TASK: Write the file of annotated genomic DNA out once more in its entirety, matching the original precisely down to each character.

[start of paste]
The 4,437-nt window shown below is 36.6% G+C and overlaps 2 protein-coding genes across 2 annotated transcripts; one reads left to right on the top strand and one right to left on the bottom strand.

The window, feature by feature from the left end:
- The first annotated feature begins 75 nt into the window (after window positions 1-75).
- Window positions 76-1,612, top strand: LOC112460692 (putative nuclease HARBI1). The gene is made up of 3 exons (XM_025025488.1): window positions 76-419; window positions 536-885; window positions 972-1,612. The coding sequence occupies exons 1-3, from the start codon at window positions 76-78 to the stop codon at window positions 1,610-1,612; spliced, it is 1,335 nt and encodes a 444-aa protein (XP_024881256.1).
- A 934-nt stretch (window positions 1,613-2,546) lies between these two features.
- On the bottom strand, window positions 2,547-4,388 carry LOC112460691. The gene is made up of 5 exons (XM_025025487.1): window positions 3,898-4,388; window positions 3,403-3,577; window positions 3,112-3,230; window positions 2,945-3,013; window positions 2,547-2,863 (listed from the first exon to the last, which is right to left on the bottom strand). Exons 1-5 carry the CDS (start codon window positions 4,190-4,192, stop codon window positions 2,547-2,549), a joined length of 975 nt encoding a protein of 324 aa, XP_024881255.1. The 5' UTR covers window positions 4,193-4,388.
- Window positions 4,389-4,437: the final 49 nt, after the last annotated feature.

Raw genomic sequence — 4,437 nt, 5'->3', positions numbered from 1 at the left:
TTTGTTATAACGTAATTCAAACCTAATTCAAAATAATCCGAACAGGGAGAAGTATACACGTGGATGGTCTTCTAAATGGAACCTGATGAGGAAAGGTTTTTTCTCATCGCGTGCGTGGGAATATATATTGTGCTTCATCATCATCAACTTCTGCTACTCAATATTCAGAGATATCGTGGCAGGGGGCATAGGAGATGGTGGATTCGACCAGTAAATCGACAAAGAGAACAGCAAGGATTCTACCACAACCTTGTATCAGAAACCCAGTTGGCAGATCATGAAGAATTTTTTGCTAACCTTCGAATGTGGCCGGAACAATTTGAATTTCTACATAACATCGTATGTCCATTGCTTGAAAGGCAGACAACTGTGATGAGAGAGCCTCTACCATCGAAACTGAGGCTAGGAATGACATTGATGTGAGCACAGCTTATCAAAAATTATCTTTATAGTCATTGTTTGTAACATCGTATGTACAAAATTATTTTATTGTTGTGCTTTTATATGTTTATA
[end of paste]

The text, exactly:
The 4,437-nt window shown below is 36.6% G+C and overlaps 2 protein-coding genes across 2 annotated transcripts; one reads left to right on the top strand and one right to left on the bottom strand.

The window, feature by feature from the left end:
- The first annotated feature begins 75 nt into the window (after window positions 1-75).
- Window positions 76-1,612, top strand: LOC112460692 (putative nuclease HARBI1). The gene is made up of 3 exons (XM_025025488.1): window positions 76-419; window positions 536-885; window positions 972-1,612. The coding sequence occupies exons 1-3, from the start codon at window positions 76-78 to the stop codon at window positions 1,610-1,612; spliced, it is 1,335 nt and encodes a 444-aa protein (XP_024881256.1).
- A 934-nt stretch (window positions 1,613-2,546) lies between these two features.
- On the bottom strand, window positions 2,547-4,388 carry LOC112460691. The gene is made up of 5 exons (XM_025025487.1): window positions 3,898-4,388; window positions 3,403-3,577; window positions 3,112-3,230; window positions 2,945-3,013; window positions 2,547-2,863 (listed from the first exon to the last, which is right to left on the bottom strand). Exons 1-5 carry the CDS (start codon window positions 4,190-4,192, stop codon window positions 2,547-2,549), a joined length of 975 nt encoding a protein of 324 aa, XP_024881255.1. The 5' UTR covers window positions 4,193-4,388.
- Window positions 4,389-4,437: the final 49 nt, after the last annotated feature.

Raw genomic sequence — 4,437 nt, 5'->3', positions numbered from 1 at the left:
TTTGTTATAACGTAATTCAAACCTAATTCAAAATAATCCGAACAGGGAGAAGTATACACGTGGATGGTCTTCTAAATGGAACCTGATGAGGAAAGGTTTTTTCTCATCGCGTGCGTGGGAATATATATTGTGCTTCATCATCATCAACTTCTGCTACTCAATATTCAGAGATATCGTGGCAGGGGGCATAGGAGATGGTGGATTCGACCAGTAAATCGACAAAGAGAACAGCAAGGATTCTACCACAACCTTGTATCAGAAACCCAGTTGGCAGATCATGAAGAATTTTTTGCTAACCTTCGAATGTGGCCGGAACAATTTGAATTTCTACATAACATCGTATGTCCATTGCTTGAAAGGCAGACAACTGTGATGAGAGAGCCTCTACCATCGAAACTGAGGCTAGGAATGACATTGATGTGAGCACAGCTTATCAAAAATTATCTTTATAGTCATTGTTTGTAACATCGTATGTACAAAATTATTTTATTGTTGTGCTTTTATATGTTTATA